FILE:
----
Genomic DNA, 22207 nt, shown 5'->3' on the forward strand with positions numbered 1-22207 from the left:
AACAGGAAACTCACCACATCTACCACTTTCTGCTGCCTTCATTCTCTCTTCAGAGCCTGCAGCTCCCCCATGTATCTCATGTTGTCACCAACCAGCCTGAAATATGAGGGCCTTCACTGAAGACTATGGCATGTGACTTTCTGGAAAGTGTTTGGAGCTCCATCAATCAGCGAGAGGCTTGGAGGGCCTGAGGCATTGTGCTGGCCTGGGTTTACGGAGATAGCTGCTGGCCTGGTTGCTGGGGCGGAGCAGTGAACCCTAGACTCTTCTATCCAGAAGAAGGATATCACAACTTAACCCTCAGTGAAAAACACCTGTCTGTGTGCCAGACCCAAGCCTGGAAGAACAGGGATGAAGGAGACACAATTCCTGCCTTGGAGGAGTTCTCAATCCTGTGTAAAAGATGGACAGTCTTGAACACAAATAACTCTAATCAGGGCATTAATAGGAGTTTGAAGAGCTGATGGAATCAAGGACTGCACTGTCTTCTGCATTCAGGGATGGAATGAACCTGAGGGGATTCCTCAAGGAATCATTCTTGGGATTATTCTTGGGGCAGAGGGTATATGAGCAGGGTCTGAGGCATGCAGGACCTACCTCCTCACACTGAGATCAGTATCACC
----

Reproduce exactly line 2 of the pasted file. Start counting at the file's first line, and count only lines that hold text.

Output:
AACAGGAAACTCACCACATCTACCACTTTCTGCTGCCTTCATTCTCTCTTCAGAGCCTGCAGCTCCCCCATGTATCTCATGTTGTCACCAACCAGCCTGAAATATGAGGGCCTTCACTGAAGACTATGGCATGTGACTTTCTGGAAAGTGTTTGGAGCTCCATCAATCAGCGAGAGGCTTGGAGGGCCTGAGGCATTGTGCTGGCCTGGGTTTACGGAGATAGCTGCTGGCCTGGTTGCTGGGGCGGAGCAGTGAACCCTAGACTCTTCTATCCAGAAGAAGGATATCACAACTTAACCCTCAGTGAAAAACACCTGTCTGTGTGCCAGACCCAAGCCTGGAAGAACAGGGATGAAGGAGACACAATTCCTGCCTTGGAGGAGTTCTCAATCCTGTGTAAAAGATGGACAGTCTTGAACACAAATAACTCTAATCAGGGCATTAATAGGAGTTTGAAGAGCTGATGGAATCAAGGACTGCACTGTCTTCTGCATTCAGGGATGGAATGAACCTGAGGGGATTCCTCAAGGAATCATTCTTGGGATTATTCTTGGGGCAGAGGGTATATGAGCAGGGTCTGAGGCATGCAGGACCTACCTCCTCACACTGAGATCAGTATCACC